Paterek did not come up however, we seem to have established 3 things:
  1. First an individual had a bike that he remembers going very fast on and the bike handled very well; said handling attributed to 'Crit Geometry'.
  2. Second, several people agree there is something called 'Crit Geometry' as proven by a website quoting same
  3. Third, several people agree that 'Crit Geometry' is marketing speak and loosely translates to 'slightly steeper HTA and STA combined with more or less fork rake and slightly higher BB and shorter stays but well within the realm of what is generally agreed to be a Classic Road Bicycle'.

Happy Friday Everyone,
Duane
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Old 01-19-18, 10:49 AM
  #132  
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Originally Posted by duanedr View Post
Dear Massive (if that's your real name),
Paterek did not come up however, we seem to have established 3 things:
  1. First an individual had a bike that he remembers going very fast on and the bike handled very well; said handling attributed to 'Crit Geometry'.
  2. Second, several people agree there is something called 'Crit Geometry' as proven by a website quoting same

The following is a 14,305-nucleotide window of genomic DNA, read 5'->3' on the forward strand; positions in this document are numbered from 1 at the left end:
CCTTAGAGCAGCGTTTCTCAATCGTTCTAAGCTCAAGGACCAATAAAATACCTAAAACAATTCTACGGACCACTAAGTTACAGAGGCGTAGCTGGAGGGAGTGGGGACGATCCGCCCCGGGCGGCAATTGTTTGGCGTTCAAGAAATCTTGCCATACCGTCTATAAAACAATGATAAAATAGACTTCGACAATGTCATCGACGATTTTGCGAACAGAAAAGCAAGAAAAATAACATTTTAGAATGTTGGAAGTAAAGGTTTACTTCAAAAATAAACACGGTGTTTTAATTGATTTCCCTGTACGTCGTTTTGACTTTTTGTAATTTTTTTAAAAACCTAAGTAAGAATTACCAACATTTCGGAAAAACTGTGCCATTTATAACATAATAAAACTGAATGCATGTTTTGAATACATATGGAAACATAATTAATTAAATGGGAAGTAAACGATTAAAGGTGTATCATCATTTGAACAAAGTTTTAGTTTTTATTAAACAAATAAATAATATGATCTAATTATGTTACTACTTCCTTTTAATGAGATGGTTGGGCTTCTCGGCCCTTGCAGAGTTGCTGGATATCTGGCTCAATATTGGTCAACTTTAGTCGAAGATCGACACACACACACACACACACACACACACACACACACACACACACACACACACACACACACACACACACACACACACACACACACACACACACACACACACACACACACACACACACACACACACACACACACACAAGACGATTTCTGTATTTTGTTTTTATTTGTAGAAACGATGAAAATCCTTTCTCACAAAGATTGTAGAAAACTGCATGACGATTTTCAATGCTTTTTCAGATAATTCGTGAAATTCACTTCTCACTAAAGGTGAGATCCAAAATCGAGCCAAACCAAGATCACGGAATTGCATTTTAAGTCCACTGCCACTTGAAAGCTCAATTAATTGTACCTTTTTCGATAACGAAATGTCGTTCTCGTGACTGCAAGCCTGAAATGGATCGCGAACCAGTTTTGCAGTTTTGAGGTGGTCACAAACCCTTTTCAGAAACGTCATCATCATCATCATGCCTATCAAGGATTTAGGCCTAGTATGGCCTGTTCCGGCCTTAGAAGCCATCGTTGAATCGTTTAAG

3. Third, several people agree that 'Crit Geometry' is marketing speak and loosely translates to 'slightly steeper HTA and STA combined with more or less fork rake and slightly higher BB and shorter stays but well within the realm of what is generally agreed to be a Classic Road Bicycle'.
Happy Friday Everyone,
Duane
Community Smartass (Am I the only one laughing again?)
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Old 01-19-18, 01:33 PM
  #133  
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back when "crit geometry" was a thing, I was a lot faster than I am now. But I don't think I ever had a bike that met that description.
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Old 01-19-18, 07:27 PM
  #134  
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Certainly some of my early self built frames shared Crit Geo themes. But as I got older I began to more fully understand what Davis Phinny said, after his first year in Europe as a road pro, about the then current "American Crit" frame design standard. It sucked for general road racing and day in and day out riding. The longer the race the worse the rider felt riding a Crit fashioned frame. Andy
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Old 01-20-18, 10:56 AM
  #135  
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Originally Posted by Andrew R Stewart View Post
Certainly some of my early self built frames shared Crit Geo themes. But as I got older I began to more fully understand what Davis Phinny said, after his first year in Europe as a road pro, about the then current "American Crit" frame design standard. It sucked for general road racing and day in and day out riding. The longer the race the worse the rider felt riding a Crit fashioned frame. Andy

I think that's where Richard was coming from. Experienced pro's don't want extreme geometry - they know they have to get up in the morning and do it again.